This is strength of the documentary. Henderson’s found a different style for each interviewee that subtly brings out their individuality. Greg is shot like a character from Queer as Folk, freewheeling down Old Compton Street in his shorts and singlet. Dr Mags Portman, the medic who first contacted Greg to set up medical monitoring for his PrEP buyers, is long-shot in an empty café, suggesting the compassion of the doc who can’t save all her patients. Activist Will Nutland of PrEPster, the head to Greg’s heart, is shot in his book-lined sitting room, radiating radical wisdom. And Javan Herberg, the barrister who fought the case, practically pops out of the screen in extreme close-up to explain the minutiae of the law.

And me? Well, you be the judge. But I was left moved for the second time in my life by a sense of pride at having played a role in something important.

I think sometimes we UK HIV activists suffer from a vague sense of inferiority at having had a relatively easy time of getting HIV treatment from a benign establishment. We didn’t have to strew dead boyfriends’ ashes on the White House lawn or redden the streets of Paris. It was only when I watched the film Pride, which featured portrayals of many friends, alive and dead, that I realised this had only happened because we’d already bloodied our knuckles in the fight between queerdom and Thatcherism.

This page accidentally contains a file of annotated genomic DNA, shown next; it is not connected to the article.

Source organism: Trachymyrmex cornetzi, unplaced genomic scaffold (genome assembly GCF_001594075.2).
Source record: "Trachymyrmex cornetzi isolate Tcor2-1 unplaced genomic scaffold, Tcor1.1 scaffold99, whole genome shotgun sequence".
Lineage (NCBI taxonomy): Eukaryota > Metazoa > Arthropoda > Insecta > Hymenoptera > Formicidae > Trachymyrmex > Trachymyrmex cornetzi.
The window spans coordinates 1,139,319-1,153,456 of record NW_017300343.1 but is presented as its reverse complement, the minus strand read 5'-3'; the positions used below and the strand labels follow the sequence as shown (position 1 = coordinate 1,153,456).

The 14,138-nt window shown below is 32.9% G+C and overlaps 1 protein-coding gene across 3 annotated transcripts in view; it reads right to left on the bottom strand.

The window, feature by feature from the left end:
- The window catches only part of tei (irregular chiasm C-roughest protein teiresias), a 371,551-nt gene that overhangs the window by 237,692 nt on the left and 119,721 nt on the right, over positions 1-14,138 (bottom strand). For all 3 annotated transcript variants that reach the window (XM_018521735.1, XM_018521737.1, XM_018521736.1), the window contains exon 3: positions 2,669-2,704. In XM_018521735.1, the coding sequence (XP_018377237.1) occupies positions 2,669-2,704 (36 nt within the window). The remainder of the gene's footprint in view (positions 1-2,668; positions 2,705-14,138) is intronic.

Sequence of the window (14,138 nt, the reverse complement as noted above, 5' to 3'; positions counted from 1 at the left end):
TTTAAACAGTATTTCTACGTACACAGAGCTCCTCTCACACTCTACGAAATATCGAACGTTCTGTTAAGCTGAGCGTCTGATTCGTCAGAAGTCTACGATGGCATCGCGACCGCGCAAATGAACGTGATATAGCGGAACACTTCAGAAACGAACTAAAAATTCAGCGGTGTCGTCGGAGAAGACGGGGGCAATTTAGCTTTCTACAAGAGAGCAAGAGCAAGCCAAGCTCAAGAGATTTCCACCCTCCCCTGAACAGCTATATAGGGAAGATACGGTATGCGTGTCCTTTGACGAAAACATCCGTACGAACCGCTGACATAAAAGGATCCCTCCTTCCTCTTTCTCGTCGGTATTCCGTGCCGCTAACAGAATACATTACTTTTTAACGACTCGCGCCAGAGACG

Now, faced with a harsher political time, and a cowed NHS that would rather let gay men catch HIV than risk the wrath of the Daily Mail, we came together again, illustrating an attractive aspect of English activism at its best: the banding together of unlikely allies, from Vauxhall clubbers to Lords.

This creates a moment of confusion where a mention of health minister Jeremy Hunt worrying about the Mail segues to Lord Hunt, a sympathetic peer and former Labour health minister. With a few exceptions, a kind of outraged English reasonableness seems to animate all contributors: “But this works. Why can’t we/they have it?”

It begins and ends on a note of hope, with Greg and I recounting the separate moments when we heard that – to everyone’s astonishment – HIV diagnoses had started to tumble in the London clinics. But the fight is not over yet. Though I’ve heard that the PrEP IMPACT trial will be expanded to 12,000 places for gay men plus 1000 ringfenced for others, it’s still a capped provision and everyone expects those places to go fast. We still don’t have the open availability they have in France or Scotland, and other long sagas, such as the fight for the anal cancer vaccine for boys, show that the NHS can ignore the science if it sees it coming with a big bill.

And we need to take the fight abroad too. The US insurance-based model doesn’t apply to the crumbling centralised health services of eastern Europe, but the guys and gals are there, curious about this PrEP thing and wanting it. The next step is to take PrEP from UK to Ukraine and similar countries, as I was reminded in Kiev last week. As with HIV treatment, PrEP is both creating and riding a new wave of queer activism. Films like The People vs the NHS will help to sustain it.

The People vs The NHS is on BBC2 at 9pm on Wednesday 27th June – see